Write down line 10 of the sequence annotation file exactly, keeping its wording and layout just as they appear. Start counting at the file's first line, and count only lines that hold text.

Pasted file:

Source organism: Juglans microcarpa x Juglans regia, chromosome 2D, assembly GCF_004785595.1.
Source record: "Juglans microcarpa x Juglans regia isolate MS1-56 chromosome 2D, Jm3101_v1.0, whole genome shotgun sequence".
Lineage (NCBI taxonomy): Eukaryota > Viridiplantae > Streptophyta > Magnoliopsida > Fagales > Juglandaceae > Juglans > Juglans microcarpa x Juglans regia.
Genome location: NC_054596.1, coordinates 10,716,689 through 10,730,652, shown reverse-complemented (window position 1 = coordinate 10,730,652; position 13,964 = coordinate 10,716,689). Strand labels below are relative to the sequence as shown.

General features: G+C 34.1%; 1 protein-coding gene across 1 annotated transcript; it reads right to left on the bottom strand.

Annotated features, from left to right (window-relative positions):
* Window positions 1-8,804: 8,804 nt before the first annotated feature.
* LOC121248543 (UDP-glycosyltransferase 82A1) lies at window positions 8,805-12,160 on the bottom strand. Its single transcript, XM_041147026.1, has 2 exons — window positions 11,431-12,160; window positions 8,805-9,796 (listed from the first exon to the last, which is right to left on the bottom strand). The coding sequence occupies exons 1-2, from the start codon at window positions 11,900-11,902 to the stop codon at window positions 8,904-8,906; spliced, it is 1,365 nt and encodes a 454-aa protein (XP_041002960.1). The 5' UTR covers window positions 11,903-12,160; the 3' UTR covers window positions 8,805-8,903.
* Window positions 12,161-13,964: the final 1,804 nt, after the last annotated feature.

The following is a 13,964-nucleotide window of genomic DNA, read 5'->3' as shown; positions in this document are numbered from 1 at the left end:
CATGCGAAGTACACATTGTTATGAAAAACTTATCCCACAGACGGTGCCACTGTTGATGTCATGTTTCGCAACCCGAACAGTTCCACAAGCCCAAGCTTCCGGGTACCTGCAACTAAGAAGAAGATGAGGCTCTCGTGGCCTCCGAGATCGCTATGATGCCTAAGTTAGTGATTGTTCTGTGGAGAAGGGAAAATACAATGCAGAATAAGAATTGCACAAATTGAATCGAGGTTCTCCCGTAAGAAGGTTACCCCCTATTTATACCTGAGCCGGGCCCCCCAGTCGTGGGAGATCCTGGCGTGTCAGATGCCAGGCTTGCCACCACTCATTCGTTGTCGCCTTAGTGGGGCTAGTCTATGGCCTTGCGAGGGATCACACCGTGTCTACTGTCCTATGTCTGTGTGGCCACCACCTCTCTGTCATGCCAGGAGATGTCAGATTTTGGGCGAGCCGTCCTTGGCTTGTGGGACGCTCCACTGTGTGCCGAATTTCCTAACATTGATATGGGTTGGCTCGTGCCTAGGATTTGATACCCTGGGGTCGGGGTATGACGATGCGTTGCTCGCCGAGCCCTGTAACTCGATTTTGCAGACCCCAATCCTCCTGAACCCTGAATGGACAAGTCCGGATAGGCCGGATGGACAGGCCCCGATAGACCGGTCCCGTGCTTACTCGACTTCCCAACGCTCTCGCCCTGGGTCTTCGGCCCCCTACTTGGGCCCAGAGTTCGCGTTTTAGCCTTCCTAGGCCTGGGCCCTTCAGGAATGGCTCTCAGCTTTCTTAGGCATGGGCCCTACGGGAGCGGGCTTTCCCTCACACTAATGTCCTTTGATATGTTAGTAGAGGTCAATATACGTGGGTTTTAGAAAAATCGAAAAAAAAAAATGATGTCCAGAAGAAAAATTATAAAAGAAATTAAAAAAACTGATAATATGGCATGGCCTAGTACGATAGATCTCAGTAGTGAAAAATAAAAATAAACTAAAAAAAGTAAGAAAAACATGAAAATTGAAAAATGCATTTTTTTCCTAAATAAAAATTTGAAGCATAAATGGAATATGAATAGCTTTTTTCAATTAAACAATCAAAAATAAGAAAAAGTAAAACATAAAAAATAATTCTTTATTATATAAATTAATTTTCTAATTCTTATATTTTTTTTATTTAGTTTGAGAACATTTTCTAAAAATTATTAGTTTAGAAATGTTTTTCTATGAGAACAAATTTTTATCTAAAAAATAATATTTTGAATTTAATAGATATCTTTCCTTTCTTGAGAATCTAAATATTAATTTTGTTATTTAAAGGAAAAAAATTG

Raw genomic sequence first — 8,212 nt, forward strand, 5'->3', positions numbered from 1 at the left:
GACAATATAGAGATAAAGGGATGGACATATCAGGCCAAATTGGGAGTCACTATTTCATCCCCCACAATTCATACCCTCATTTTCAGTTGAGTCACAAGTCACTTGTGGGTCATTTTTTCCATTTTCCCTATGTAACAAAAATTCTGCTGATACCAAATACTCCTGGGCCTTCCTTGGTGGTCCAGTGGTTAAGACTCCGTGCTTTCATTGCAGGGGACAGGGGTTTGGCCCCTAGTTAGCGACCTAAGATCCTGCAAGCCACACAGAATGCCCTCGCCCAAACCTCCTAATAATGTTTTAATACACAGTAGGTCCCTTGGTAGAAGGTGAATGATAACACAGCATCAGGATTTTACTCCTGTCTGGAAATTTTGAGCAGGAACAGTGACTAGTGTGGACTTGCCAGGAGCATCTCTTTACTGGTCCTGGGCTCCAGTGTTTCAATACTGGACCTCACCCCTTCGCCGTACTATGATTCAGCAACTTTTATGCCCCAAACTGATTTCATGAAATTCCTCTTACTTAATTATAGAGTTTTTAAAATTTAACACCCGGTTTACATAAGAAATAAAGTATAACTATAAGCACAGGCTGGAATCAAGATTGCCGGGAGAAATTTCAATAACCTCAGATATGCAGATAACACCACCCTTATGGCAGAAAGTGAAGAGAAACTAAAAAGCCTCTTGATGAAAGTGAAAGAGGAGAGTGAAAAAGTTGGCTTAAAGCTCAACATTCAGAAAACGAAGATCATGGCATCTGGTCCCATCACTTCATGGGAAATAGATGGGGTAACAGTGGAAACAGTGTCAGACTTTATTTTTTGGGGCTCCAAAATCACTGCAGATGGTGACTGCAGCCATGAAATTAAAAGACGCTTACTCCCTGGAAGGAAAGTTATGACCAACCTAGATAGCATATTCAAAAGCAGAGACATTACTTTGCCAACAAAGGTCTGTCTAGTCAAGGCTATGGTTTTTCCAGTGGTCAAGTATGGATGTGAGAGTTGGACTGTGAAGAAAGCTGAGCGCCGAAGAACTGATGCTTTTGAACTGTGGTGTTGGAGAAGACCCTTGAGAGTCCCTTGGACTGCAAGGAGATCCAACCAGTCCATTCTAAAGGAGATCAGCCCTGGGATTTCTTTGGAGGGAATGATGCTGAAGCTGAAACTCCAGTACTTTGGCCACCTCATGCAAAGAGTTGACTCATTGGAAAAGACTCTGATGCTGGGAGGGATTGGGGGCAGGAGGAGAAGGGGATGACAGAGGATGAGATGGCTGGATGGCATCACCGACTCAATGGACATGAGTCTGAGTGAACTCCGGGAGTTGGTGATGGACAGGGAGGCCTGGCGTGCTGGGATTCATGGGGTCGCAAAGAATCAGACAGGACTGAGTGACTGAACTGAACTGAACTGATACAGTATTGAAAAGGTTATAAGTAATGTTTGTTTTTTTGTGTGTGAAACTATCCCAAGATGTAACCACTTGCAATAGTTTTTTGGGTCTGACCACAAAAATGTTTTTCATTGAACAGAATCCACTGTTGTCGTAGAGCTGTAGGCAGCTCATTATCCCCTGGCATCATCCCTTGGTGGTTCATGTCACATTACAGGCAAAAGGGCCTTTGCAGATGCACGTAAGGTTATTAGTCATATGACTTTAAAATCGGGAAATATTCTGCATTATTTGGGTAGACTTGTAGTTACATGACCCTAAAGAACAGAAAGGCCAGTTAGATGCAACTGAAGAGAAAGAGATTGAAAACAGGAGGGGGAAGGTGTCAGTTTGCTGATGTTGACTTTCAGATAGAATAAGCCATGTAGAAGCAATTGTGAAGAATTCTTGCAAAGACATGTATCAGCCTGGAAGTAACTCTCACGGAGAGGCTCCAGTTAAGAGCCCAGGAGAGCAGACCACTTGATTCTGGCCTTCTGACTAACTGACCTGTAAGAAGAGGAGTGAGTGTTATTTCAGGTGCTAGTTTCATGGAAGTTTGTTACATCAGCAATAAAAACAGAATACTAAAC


The following is a 13,964-nucleotide window of genomic DNA, read 5'->3' as shown; positions in this document are numbered from 1 at the left end: